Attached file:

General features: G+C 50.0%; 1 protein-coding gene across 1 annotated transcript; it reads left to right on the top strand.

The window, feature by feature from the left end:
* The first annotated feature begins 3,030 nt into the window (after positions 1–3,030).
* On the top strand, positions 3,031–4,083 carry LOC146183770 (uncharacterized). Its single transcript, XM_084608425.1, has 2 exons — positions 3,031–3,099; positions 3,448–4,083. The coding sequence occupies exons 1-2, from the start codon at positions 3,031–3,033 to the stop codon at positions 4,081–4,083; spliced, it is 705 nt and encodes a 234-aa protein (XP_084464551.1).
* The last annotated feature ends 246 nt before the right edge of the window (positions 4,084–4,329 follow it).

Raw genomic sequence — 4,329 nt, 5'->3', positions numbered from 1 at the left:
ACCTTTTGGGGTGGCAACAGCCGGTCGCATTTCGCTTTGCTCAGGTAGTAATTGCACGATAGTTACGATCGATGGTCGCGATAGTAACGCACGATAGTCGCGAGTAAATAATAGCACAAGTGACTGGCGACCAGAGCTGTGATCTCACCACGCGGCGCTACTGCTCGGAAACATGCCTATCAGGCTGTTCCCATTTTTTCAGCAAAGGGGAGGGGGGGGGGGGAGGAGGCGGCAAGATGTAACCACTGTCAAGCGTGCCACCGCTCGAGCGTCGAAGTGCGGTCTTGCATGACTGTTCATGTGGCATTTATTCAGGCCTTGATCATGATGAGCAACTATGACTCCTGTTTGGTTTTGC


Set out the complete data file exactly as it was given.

General features: G+C 50.0%; 1 protein-coding gene across 1 annotated transcript; it reads left to right on the top strand.

The window, feature by feature from the left end:
* The first annotated feature begins 3,030 nt into the window (after positions 1–3,030).
* On the top strand, positions 3,031–4,083 carry LOC146183770 (uncharacterized). Its single transcript, XM_084608425.1, has 2 exons — positions 3,031–3,099; positions 3,448–4,083. The coding sequence occupies exons 1-2, from the start codon at positions 3,031–3,033 to the stop codon at positions 4,081–4,083; spliced, it is 705 nt and encodes a 234-aa protein (XP_084464551.1).
* The last annotated feature ends 246 nt before the right edge of the window (positions 4,084–4,329 follow it).

Raw genomic sequence — 4,329 nt, 5'->3', positions numbered from 1 at the left:
ACCTTTTGGGGTGGCAACAGCCGGTCGCATTTCGCTTTGCTCAGGTAGTAATTGCACGATAGTTACGATCGATGGTCGCGATAGTAACGCACGATAGTCGCGAGTAAATAATAGCACAAGTGACTGGCGACCAGAGCTGTGATCTCACCACGCGGCGCTACTGCTCGGAAACATGCCTATCAGGCTGTTCCCATTTTTTCAGCAAAGGGGAGGGGGGGGGGGGAGGAGGCGGCAAGATGTAACCACTGTCAAGCGTGCCACCGCTCGAGCGTCGAAGTGCGGTCTTGCATGACTGTTCATGTGGCATTTATTCAGGCCTTGATCATGATGAGCAACTATGACTCCTGTTTGGTTTTGC